“But doc, my blood pressure is always normal at home.” I wish I had a dollar for every time I have heard that line and I know it is true.
When some patients come to see me, their blood pressure is abnormally high (above 130/90) and this is known as “white coat hypertension.” Although it has been thought to be from anxiety about seeing the doctor, even long established patients who have no conscious anxiety can exhibit elevated blood pressure in the office.
Because blood pressure naturally fluctuates and the office visit is not a “normal” setting, it is important for patients who have hypertension (high blood pressure) to have their own BP cuff at home. Now that devices are automated and easy to use, everyone with hypertension should be monitoring their BP in the comfort of their own home. I advise multiple readings over a week at different times of day. Get a reading when resting and when rushing around. Take the BP after you exercise and after a meal. It is important to keep a log and write it down. Only then can we see patterns and know if the blood pressure is controlled or not.
Blood pressure readings in the doctors office are not necessarily the most accurate. Patients are often rushed trying to get parked and in on time. Medical assistants can use the wrong size cuff or not position the arm correctly. Auscultation (listening) is not very accurate due to errors. It is the multiple readings over time that give a more accurate picture of blood pressure control.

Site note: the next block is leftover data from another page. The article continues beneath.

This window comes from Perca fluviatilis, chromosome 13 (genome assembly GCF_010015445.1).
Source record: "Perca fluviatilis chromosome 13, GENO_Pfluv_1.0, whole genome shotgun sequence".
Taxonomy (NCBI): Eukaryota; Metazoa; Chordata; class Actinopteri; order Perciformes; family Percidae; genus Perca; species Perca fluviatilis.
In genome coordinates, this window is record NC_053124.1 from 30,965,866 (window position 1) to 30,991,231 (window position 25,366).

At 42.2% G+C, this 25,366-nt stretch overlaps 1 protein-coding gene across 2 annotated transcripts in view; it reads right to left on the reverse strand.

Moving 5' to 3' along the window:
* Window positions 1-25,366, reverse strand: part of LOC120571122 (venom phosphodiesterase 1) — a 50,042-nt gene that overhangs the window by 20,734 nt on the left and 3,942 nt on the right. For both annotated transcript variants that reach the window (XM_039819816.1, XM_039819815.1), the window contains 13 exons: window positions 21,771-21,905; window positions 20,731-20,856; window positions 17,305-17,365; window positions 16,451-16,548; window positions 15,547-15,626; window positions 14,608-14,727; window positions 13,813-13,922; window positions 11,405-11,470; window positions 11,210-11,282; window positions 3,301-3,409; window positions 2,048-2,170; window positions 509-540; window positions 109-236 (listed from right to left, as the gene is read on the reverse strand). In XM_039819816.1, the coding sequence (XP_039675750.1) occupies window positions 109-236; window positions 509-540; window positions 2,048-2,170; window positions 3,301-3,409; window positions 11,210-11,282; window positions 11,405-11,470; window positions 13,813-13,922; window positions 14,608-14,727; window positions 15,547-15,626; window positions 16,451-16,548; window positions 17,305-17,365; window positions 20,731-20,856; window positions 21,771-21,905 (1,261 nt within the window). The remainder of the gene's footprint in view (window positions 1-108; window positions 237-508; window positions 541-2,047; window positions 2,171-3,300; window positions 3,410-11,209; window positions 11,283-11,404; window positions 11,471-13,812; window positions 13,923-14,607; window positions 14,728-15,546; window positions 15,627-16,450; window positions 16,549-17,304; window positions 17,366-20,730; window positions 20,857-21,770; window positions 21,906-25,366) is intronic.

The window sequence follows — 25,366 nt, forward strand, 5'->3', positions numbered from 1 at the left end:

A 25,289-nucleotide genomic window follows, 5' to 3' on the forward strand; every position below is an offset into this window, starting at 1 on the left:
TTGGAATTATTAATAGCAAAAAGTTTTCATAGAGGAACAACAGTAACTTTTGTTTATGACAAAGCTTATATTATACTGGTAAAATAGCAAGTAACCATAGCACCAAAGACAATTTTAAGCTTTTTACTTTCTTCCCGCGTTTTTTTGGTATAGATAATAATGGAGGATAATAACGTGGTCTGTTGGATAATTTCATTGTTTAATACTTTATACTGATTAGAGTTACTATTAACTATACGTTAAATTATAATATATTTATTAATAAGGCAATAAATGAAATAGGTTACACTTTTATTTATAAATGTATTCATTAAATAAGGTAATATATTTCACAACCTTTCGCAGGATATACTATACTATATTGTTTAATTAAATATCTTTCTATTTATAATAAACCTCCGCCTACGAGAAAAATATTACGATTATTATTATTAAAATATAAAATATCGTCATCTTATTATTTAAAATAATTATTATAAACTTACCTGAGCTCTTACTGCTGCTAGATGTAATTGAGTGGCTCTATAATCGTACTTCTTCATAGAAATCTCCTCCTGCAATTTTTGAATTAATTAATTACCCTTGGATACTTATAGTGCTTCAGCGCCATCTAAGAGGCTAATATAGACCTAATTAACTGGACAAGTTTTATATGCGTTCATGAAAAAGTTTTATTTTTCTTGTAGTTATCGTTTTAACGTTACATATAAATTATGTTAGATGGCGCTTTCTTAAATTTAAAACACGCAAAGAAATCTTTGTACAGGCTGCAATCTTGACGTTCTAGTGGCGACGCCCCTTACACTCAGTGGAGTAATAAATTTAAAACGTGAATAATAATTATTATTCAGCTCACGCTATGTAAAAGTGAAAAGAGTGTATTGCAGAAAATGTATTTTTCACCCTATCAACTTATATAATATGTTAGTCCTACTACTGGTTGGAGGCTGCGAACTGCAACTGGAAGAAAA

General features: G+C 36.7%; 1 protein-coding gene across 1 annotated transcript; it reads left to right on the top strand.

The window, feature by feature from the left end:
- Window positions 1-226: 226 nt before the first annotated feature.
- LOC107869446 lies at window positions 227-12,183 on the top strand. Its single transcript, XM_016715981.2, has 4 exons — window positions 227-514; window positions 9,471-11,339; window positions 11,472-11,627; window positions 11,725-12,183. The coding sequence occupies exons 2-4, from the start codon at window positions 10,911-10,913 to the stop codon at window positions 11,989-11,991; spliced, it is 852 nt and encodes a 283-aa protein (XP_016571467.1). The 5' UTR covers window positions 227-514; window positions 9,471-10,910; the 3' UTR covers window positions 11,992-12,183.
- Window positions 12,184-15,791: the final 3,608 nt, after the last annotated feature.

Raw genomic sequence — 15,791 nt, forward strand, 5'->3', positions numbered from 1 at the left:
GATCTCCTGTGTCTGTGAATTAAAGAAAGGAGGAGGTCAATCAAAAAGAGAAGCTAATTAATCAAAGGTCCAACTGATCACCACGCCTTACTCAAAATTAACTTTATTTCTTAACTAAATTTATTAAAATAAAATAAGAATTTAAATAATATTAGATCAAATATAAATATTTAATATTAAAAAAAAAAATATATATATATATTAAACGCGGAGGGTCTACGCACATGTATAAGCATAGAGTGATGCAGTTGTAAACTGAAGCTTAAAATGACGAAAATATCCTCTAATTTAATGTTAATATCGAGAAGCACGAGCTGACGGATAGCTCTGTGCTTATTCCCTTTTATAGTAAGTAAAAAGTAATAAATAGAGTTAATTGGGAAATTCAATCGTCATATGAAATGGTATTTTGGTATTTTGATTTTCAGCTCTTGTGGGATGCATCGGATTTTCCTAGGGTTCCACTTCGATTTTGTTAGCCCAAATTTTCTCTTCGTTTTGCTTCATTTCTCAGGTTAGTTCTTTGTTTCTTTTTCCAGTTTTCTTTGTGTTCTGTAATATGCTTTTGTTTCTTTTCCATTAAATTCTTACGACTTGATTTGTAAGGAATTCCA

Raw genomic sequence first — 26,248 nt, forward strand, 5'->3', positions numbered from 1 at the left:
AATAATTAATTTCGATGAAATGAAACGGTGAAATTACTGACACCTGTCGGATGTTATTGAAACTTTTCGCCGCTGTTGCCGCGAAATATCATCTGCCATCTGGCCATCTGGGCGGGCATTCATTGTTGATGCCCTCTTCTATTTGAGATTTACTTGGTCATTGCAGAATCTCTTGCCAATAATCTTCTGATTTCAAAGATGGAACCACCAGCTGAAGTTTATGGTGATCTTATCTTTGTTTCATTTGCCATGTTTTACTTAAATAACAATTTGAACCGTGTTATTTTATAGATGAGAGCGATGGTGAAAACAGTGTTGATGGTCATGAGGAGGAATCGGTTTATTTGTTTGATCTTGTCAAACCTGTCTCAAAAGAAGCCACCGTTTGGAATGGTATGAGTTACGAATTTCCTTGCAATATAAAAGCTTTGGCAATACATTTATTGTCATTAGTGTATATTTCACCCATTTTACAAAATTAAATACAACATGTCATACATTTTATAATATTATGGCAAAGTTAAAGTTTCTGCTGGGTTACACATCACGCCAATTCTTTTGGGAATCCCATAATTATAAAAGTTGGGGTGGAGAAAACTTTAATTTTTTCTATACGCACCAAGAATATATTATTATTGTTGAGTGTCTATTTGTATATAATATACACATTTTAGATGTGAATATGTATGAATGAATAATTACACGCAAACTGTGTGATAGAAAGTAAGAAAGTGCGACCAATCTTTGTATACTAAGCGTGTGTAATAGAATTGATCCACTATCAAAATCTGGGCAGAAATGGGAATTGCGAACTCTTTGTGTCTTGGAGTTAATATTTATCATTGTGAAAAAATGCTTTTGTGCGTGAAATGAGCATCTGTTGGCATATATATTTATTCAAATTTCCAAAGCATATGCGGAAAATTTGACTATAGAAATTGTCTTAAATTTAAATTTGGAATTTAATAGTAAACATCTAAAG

High blood pressure in the office can be true hypertension or it can be “white coat hypertension” that is usually controlled at home. If a patient is on blood pressure medication and has controlled BP at home, I will not add more medication just because they are elevated in the office. If a patient has not been diagnosed with hypertension and the BP is elevated in the office … that patient is advised to get their own home cuff and return with readings for us to review. This way we can minimize unnecessary and expensive medication and make sure we are protecting the patient as well.
Toni Brayer is an internal medicine physician who blogs at EverythingHealth.
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